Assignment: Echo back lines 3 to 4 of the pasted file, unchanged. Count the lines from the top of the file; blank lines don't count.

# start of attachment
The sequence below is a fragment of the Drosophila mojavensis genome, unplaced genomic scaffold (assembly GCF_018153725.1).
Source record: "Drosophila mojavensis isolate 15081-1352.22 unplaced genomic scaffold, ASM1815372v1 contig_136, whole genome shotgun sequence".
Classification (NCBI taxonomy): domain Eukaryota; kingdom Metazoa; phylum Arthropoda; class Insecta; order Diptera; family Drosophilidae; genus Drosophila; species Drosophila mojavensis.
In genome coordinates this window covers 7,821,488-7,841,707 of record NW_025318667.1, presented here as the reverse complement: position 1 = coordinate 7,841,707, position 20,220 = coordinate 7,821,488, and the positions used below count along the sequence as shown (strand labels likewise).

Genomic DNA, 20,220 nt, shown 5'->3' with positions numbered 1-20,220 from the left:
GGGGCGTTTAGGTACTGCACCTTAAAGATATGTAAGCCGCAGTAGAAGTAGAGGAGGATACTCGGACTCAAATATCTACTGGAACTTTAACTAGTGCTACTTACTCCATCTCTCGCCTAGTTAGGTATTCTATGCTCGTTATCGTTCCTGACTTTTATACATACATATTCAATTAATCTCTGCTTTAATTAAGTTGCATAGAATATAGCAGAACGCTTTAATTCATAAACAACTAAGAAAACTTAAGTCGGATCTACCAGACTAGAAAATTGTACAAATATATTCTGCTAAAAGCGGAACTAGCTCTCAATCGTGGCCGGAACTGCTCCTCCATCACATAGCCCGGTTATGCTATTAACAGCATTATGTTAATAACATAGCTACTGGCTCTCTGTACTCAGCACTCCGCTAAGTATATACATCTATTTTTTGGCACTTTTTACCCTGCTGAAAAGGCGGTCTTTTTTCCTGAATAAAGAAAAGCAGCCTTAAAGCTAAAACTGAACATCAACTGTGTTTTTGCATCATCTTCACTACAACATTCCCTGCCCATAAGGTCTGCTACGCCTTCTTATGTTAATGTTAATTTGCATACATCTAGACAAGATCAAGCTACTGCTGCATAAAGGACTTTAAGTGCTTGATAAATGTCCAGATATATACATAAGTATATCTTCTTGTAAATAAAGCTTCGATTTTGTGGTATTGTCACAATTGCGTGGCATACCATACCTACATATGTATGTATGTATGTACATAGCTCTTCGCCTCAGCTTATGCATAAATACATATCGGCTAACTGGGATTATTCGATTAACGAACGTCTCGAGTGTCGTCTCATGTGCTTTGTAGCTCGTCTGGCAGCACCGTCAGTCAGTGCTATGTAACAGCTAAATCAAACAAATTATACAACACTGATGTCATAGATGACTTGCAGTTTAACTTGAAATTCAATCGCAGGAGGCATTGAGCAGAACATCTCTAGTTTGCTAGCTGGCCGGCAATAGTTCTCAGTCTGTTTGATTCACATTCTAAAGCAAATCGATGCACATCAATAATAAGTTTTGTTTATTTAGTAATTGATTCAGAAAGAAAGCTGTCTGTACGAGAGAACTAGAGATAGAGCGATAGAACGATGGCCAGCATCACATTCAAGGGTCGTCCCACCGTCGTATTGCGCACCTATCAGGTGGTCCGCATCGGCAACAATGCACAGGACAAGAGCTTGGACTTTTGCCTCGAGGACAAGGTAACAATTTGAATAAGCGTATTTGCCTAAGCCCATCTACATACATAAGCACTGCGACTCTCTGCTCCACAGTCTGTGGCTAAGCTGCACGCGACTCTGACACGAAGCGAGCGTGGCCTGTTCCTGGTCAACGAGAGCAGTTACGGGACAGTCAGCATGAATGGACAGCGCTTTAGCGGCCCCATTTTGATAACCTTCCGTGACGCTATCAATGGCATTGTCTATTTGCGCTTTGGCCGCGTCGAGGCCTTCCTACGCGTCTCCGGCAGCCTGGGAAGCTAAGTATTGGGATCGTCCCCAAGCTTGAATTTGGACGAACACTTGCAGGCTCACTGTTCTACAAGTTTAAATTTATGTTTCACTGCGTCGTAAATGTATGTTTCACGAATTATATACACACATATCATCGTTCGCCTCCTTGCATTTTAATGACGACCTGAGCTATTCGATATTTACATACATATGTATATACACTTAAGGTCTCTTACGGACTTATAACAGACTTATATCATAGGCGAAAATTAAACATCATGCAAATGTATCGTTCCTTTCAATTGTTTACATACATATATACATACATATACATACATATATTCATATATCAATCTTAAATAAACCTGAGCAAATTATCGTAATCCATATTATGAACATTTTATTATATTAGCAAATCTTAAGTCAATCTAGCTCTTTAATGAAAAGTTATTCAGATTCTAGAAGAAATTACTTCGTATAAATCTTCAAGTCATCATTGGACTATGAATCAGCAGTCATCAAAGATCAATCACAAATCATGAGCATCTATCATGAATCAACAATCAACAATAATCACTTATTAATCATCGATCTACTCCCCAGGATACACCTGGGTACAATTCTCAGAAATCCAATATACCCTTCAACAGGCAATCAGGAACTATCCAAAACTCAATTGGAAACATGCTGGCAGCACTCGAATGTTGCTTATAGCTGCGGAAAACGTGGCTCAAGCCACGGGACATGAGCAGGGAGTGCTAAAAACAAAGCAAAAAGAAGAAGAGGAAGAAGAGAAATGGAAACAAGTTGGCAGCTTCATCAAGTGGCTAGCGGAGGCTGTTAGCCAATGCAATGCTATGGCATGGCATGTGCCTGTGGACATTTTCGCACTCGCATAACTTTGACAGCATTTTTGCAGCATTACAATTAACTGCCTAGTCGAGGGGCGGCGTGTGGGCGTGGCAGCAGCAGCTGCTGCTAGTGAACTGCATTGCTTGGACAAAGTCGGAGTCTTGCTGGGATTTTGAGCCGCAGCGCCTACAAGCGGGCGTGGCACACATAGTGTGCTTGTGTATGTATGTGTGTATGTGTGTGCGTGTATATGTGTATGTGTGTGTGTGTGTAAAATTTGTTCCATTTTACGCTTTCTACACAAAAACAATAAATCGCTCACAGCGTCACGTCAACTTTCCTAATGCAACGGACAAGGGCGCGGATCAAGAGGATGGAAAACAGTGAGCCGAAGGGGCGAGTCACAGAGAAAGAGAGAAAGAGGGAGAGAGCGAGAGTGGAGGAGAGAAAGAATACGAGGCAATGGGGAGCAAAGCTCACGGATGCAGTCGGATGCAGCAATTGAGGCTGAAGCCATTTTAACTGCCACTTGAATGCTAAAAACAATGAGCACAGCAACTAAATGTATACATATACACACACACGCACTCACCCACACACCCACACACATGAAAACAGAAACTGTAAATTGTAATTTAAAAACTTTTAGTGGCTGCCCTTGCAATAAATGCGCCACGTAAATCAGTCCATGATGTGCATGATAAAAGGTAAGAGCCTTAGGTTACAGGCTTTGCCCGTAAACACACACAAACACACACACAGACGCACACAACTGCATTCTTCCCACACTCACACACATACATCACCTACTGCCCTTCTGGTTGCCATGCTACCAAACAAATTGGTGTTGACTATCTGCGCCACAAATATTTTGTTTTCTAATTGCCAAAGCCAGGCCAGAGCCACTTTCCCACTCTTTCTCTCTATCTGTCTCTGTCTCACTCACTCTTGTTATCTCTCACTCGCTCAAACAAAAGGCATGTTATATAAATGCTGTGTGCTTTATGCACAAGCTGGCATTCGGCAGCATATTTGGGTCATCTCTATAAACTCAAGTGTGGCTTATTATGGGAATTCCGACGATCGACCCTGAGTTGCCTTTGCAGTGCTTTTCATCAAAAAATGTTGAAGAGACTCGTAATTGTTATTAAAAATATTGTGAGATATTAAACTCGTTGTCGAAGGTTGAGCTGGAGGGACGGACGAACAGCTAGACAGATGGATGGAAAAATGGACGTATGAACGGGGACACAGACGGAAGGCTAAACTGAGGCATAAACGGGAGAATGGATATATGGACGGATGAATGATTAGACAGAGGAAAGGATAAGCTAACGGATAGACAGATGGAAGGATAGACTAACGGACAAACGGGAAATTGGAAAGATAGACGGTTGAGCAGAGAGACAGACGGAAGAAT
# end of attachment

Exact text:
Classification (NCBI taxonomy): domain Eukaryota; kingdom Metazoa; phylum Arthropoda; class Insecta; order Diptera; family Drosophilidae; genus Drosophila; species Drosophila mojavensis.
In genome coordinates this window covers 7,821,488-7,841,707 of record NW_025318667.1, presented here as the reverse complement: position 1 = coordinate 7,841,707, position 20,220 = coordinate 7,821,488, and the positions used below count along the sequence as shown (strand labels likewise).